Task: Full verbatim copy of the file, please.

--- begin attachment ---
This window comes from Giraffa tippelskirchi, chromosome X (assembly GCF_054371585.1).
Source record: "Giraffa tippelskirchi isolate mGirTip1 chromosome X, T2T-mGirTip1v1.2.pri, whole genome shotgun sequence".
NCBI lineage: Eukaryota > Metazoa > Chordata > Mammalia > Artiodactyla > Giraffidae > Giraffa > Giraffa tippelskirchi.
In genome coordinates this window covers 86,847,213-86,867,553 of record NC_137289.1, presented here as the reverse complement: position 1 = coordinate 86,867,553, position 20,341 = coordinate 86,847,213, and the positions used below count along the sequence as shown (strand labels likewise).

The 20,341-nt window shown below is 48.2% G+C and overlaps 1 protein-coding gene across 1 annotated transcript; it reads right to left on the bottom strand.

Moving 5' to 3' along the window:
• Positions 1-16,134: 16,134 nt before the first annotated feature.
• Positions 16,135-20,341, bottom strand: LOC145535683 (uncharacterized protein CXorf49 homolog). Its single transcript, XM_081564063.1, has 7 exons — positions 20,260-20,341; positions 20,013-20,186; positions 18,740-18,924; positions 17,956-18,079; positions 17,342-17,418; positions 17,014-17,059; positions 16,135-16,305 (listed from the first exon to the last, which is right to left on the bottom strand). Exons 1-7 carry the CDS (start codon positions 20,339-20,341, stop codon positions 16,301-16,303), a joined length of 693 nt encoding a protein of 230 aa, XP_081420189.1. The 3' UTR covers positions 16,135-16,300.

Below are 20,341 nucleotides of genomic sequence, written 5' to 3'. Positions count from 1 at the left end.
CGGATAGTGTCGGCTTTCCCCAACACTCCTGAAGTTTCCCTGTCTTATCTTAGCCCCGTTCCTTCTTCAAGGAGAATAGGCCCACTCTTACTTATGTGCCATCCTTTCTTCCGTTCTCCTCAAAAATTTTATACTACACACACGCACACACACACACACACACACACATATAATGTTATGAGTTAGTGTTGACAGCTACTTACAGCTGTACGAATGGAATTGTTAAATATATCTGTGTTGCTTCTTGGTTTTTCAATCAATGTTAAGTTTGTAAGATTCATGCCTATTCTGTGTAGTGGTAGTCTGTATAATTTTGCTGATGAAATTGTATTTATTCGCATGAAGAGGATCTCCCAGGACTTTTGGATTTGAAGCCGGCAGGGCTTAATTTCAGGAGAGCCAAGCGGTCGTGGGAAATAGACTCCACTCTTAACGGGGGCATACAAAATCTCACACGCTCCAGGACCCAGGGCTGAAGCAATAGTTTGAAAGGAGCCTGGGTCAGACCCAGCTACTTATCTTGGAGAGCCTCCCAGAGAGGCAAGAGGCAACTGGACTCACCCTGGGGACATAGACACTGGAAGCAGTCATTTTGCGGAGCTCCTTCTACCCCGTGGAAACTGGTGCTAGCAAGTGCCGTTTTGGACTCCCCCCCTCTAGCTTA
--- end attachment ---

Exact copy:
This window comes from Giraffa tippelskirchi, chromosome X (assembly GCF_054371585.1).
Source record: "Giraffa tippelskirchi isolate mGirTip1 chromosome X, T2T-mGirTip1v1.2.pri, whole genome shotgun sequence".
NCBI lineage: Eukaryota > Metazoa > Chordata > Mammalia > Artiodactyla > Giraffidae > Giraffa > Giraffa tippelskirchi.
In genome coordinates this window covers 86,847,213-86,867,553 of record NC_137289.1, presented here as the reverse complement: position 1 = coordinate 86,867,553, position 20,341 = coordinate 86,847,213, and the positions used below count along the sequence as shown (strand labels likewise).

The 20,341-nt window shown below is 48.2% G+C and overlaps 1 protein-coding gene across 1 annotated transcript; it reads right to left on the bottom strand.

Moving 5' to 3' along the window:
• Positions 1-16,134: 16,134 nt before the first annotated feature.
• Positions 16,135-20,341, bottom strand: LOC145535683 (uncharacterized protein CXorf49 homolog). Its single transcript, XM_081564063.1, has 7 exons — positions 20,260-20,341; positions 20,013-20,186; positions 18,740-18,924; positions 17,956-18,079; positions 17,342-17,418; positions 17,014-17,059; positions 16,135-16,305 (listed from the first exon to the last, which is right to left on the bottom strand). Exons 1-7 carry the CDS (start codon positions 20,339-20,341, stop codon positions 16,301-16,303), a joined length of 693 nt encoding a protein of 230 aa, XP_081420189.1. The 3' UTR covers positions 16,135-16,300.

Below are 20,341 nucleotides of genomic sequence, written 5' to 3'. Positions count from 1 at the left end.
CGGATAGTGTCGGCTTTCCCCAACACTCCTGAAGTTTCCCTGTCTTATCTTAGCCCCGTTCCTTCTTCAAGGAGAATAGGCCCACTCTTACTTATGTGCCATCCTTTCTTCCGTTCTCCTCAAAAATTTTATACTACACACACGCACACACACACACACACACACACATATAATGTTATGAGTTAGTGTTGACAGCTACTTACAGCTGTACGAATGGAATTGTTAAATATATCTGTGTTGCTTCTTGGTTTTTCAATCAATGTTAAGTTTGTAAGATTCATGCCTATTCTGTGTAGTGGTAGTCTGTATAATTTTGCTGATGAAATTGTATTTATTCGCATGAAGAGGATCTCCCAGGACTTTTGGATTTGAAGCCGGCAGGGCTTAATTTCAGGAGAGCCAAGCGGTCGTGGGAAATAGACTCCACTCTTAACGGGGGCATACAAAATCTCACACGCTCCAGGACCCAGGGCTGAAGCAATAGTTTGAAAGGAGCCTGGGTCAGACCCAGCTACTTATCTTGGAGAGCCTCCCAGAGAGGCAAGAGGCAACTGGACTCACCCTGGGGACATAGACACTGGAAGCAGTCATTTTGCGGAGCTCCTTCTACCCCGTGGAAACTGGTGCTAGCAAGTGCCGTTTTGGACTCCCCCCCTCTAGCTTA